Review: Krankbrother Presents Midori Takada At Union Chapel

Watching Takada perform was stirring; you think you know a gong for it’s harsh clang, but manipulate it precisely and you’ve got yourself a full ambient soundscape.

Review: Krankbrother Presents Midori Takada At Union Chapel

Watching Takada perform was stirring; you think you know a gong for it’s harsh clang, but manipulate it precisely and you’ve got yourself a full ambient soundscape.

It’s not often one would get a chance to see someone unique as Midori Takada perform. Takada is particularly known for the 1981 album Through The Looking Glass, one of a number of old, rare Japanese albums that fetches into the hundreds for original pressings on discogs. It isn’t a record that commands a high price based on rarity alone, Through The Looking Glass is a pioneering classical-meets-minimal masterpiece, even when it's said to feature both gamelan and a coke bottle to equal measure. Takada holds a unique place as a composer and percussionist, combining genres and influences from around the world into an output that's truly one of a kind.

Support for the night came from revered experimental artist Jan Jelinek, whose 2001 album Loop Finding Jazz Records is considered amongst the most important and influential in electronic music. He precisely mapped out a series of glitching, textural sonic landscapes that all melted together seamlessly as the light shining through the chapel’s imposing stained glass windows turned from rich defined hues to darker, murkier tones as the sun gradually set. It’s an interesting and vibrant time for London’s electronic scene right now. Promoters you’d traditionally associate with big room parties that go long into the wee hours, such as the brotherly duo that is Krankbrother, are now putting on a whole range of multi-genre programming alongside the usual roster of nights. It’s the sign of healthy music scene and it looks only set to continue. One week there’s heavy-hitting techno, the next there’s ambient Japanese classical.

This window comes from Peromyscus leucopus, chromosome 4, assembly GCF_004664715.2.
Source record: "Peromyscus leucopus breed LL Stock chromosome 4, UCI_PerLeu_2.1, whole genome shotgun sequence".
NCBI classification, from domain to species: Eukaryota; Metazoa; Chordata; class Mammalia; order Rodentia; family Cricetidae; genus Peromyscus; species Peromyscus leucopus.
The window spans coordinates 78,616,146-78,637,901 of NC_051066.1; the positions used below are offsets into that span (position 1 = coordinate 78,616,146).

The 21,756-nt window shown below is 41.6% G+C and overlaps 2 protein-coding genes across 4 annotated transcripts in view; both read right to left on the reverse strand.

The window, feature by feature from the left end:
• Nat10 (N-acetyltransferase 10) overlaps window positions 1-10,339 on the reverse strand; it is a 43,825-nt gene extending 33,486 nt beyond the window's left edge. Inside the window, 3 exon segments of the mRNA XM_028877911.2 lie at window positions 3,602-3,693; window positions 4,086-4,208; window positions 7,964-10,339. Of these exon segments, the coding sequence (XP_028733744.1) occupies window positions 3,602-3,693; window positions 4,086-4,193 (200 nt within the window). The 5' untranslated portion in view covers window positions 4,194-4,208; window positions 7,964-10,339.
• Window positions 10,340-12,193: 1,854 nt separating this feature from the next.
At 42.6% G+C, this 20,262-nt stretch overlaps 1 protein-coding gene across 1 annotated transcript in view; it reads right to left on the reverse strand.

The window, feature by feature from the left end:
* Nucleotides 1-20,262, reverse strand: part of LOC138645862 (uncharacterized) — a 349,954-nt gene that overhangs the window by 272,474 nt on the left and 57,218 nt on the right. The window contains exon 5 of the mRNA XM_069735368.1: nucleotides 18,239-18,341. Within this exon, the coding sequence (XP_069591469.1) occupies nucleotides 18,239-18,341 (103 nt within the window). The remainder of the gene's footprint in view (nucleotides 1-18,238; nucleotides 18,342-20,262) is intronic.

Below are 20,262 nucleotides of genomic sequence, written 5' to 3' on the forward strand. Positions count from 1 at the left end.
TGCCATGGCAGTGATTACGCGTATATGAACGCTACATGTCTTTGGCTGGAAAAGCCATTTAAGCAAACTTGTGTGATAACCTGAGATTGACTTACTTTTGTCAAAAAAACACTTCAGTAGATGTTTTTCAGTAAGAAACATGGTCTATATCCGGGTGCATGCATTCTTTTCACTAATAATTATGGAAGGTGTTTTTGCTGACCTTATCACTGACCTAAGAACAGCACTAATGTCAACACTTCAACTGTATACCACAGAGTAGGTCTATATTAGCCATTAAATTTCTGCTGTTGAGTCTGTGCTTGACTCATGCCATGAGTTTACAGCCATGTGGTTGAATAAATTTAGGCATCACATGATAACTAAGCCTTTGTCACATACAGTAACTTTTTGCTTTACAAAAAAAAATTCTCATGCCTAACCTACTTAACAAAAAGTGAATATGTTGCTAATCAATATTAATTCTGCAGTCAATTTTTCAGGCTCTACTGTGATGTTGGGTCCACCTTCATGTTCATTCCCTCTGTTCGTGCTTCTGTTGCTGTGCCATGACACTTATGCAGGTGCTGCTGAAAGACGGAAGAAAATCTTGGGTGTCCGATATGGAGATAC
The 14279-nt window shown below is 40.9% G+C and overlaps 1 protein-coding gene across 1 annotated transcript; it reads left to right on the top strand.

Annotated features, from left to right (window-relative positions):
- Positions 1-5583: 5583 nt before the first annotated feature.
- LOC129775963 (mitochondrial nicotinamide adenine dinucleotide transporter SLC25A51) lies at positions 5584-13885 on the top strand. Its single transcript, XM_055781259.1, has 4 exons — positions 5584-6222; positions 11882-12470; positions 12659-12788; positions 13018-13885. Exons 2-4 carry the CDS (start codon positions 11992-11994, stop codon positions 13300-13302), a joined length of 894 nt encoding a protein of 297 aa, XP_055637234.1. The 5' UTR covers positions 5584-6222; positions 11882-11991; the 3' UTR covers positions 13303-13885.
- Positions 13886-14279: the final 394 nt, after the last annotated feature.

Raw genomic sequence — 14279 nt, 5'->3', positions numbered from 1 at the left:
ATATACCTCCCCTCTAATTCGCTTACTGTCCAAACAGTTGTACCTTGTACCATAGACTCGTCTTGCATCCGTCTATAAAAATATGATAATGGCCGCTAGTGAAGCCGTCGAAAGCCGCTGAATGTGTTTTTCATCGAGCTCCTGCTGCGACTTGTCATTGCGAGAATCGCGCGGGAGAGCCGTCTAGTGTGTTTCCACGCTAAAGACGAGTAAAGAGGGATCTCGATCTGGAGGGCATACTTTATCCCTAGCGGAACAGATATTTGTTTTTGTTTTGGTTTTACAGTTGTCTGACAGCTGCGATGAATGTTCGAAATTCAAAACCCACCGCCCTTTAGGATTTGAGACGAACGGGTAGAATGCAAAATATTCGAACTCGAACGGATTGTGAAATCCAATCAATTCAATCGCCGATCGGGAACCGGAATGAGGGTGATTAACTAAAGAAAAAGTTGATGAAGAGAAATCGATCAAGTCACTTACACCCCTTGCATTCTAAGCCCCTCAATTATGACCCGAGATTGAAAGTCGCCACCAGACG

Takada once said that “everything that exists on this earth has a sound… Even if humans don’t call it an instrument, on this earth, there exists a significant vibrancy.” With this in mind, I was mesmerised by her approach to sound design, every action on every instrument deliberate and carefully planned, although seamless by experience. Watching Takada perform was stirring; you think you know a gong for it’s harsh clang, but manipulate it precisely and you’ve got yourself a full ambient soundscape. Across a number of movements, so to speak, Takada built mountains and valleys spectacular not only in sound but also in technical execution. It was a performance that was as esoteric as it was theatrical, with Takada guiding you through her sonic novel with grace as she swept from gong to drum, to xylophone, and back. At one point calmly rooted at the xylophone, at another spinning fervently around a series of drums, and at another performing a dramatic recital of Hannya Shingyo, the Buddhist Heart Sutra. Through The Looking Glass this was not, but pulling together Takada’s forays into percussion, African Music, theatre and everything in-between made one for one spectacular performance. Later on, I revisited the 1981 album and heard even more than I had done previously.


Photography by Jake Davis for Here & Now

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